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Diversity, Practical Experience Form the "Everything" Approach to Client Needs

STAMFORD, CT (March 15, 2004) -- As technology changes the way they communicate with clients and consumers, marketing agencies are finding it more important than ever to deliver value on every level while demonstrating credible returns on their and their clients’ investments. This was one of the points that came out of the Marketing Agencies Association Worldwide’s first-ever online roundtable, which took place in cyberspace last week with executives from below-the-line agencies in Australia, Canada, Ireland, Switzerland and the United States.

Participants agreed that it’s an exciting time to lead below-the-line agencies because BTL shops can capture more revenue by taking the “everything” approach to solving client problems. Indeed, agencies that have broadened their range of services appear to be better off now for their ability to engage not only in strategic thinking, but in such practical matters as Internet overlays, wireless SMS, text messaging components, event marketing, CRM, PR, and more.

“It’s no wonder that even media companies have begun to add such services to their repertoires to capture more share of clients’ budgets,” observed Shireen Moore, executive vice president of Chicago-based 141 Worldwide and President of the MAA Worldwide. “Clients are demanding more for less, increasing the downward pressure on (agency) margins, commented Andre Parsic, COO of Wunderman Zurich, who noted that his agency has developed a tool that measures its own ROI to increase its efficiency on specified projects.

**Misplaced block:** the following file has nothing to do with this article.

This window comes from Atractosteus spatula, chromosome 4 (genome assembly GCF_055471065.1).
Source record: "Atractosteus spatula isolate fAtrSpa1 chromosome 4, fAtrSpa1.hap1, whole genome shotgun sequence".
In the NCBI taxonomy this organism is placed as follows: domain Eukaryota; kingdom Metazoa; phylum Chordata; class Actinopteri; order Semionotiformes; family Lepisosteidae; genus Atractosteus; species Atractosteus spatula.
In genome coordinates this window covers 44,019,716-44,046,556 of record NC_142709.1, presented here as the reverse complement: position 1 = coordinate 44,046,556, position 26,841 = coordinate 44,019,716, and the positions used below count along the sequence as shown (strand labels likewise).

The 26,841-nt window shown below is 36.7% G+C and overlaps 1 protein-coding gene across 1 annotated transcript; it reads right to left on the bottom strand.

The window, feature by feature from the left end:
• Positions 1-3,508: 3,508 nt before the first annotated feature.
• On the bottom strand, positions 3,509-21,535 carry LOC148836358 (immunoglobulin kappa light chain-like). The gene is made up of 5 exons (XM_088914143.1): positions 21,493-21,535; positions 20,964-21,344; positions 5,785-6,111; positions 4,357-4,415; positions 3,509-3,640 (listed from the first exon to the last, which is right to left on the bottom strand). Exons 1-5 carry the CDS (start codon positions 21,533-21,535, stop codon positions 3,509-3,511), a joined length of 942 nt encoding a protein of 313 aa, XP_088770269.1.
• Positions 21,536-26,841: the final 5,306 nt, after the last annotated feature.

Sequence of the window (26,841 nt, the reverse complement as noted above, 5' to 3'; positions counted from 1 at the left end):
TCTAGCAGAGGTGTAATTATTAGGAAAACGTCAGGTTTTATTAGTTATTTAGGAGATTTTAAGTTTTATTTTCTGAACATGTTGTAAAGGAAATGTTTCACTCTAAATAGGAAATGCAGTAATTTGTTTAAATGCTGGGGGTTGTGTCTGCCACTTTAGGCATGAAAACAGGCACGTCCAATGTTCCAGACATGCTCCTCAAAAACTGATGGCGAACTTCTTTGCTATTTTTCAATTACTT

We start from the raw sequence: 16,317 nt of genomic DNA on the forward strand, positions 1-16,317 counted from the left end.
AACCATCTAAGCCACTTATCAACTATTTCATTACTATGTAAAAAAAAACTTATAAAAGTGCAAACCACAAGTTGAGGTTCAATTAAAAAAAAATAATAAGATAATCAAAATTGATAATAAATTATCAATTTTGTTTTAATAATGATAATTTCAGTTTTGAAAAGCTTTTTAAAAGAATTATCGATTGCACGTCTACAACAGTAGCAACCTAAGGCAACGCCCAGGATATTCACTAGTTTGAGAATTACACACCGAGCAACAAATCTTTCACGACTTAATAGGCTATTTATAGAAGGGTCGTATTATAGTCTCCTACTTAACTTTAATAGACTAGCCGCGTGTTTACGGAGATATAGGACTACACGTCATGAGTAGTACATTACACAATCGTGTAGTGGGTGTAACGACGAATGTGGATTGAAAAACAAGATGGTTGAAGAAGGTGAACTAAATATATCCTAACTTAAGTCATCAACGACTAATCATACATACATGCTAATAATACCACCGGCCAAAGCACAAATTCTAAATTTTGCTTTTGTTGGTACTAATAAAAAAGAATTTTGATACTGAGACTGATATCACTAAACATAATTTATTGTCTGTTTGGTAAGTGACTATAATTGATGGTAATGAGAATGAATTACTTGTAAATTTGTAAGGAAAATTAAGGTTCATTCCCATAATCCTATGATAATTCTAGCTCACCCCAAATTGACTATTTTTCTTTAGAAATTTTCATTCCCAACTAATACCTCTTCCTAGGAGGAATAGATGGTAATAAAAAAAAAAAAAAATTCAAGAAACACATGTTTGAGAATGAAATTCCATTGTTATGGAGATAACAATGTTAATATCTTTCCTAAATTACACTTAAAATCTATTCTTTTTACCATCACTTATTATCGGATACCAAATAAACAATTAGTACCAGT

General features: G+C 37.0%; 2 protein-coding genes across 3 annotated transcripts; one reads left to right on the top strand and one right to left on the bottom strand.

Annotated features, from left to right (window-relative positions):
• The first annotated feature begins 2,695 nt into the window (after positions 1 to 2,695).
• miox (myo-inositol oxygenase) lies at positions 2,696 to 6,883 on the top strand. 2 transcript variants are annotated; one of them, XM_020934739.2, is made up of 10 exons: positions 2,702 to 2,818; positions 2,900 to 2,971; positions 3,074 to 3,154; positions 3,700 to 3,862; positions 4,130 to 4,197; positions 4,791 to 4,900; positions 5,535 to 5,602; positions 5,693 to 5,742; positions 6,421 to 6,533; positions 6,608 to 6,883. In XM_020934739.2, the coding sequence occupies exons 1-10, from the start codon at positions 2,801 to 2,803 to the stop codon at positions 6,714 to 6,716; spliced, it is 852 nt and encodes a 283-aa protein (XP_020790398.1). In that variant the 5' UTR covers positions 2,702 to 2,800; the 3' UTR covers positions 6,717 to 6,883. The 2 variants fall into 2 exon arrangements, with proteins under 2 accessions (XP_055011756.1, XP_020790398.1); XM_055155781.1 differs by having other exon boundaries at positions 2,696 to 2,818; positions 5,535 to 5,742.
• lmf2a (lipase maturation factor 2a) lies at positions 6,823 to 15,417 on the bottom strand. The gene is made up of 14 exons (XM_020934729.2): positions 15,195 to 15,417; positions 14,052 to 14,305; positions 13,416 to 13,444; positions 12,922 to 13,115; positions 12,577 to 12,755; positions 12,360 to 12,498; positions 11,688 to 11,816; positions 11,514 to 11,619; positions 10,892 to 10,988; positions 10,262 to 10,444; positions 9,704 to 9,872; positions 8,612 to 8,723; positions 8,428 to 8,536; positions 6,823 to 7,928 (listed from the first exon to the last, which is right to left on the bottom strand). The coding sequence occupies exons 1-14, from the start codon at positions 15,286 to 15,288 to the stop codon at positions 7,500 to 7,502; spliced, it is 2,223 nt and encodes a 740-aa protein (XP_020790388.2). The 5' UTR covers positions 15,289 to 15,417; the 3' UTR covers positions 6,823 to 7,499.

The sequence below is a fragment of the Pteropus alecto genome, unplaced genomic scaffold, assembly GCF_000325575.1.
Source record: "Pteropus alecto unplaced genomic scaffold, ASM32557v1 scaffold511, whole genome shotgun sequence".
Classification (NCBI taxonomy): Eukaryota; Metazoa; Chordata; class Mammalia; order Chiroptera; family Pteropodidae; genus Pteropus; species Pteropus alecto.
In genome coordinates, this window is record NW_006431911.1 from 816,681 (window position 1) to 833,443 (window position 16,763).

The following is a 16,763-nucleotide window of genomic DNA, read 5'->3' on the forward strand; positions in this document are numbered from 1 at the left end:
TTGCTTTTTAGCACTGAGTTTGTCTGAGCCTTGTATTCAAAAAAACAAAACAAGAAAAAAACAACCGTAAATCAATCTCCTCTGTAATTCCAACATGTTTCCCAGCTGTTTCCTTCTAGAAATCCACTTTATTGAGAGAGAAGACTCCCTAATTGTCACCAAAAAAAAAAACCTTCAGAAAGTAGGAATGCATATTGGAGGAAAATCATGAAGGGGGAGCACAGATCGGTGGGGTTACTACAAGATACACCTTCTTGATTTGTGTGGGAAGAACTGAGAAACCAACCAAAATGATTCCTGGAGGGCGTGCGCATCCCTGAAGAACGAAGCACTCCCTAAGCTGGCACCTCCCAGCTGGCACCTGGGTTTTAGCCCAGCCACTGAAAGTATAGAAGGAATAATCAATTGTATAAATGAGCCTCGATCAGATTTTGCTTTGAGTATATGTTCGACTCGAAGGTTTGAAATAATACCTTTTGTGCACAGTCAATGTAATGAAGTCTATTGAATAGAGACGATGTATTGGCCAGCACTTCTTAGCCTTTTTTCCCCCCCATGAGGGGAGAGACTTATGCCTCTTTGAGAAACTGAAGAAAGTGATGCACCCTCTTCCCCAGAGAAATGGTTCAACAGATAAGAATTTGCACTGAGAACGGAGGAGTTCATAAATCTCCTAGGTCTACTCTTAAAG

All the executives agreed that clients have become more demanding in their agency relationships and look for qualitative services they can’t generate internally because of smaller marketing departments and fewer resources. “The majority of our programs extend to the Internet and utilize our clients’ permission-marketing programs and Web sites, many of which we’ve created for them. We’re looking at how to utilize cell phones, PDAs, ring tones and text messaging to engage and deliver more impactful benefits to consumers,” said 141’s Moore.

For their part, event (or ‘experiential’) marketing shops have branched out from sponsorships, parties and events. “Many of our real-world promotions feature interactive components that mirror events in the viral/Internet world,” offered Brad Bryen, president of New York-based US Concepts.

Most Roundtable participants conceded that ideation and strategic thinking are still the cornerstones of their value to their clients. “Our strategic planning remains insight-driven, according to Kieran Killeen, president of Dublin-based Marketing Network. Some clients “may be awed by our depth,” he allowed, while others “believe their own research to be more scientific.” As a community, he added, BTL agencies “need to bring basic research and common sense to bear on the strategic planning process.”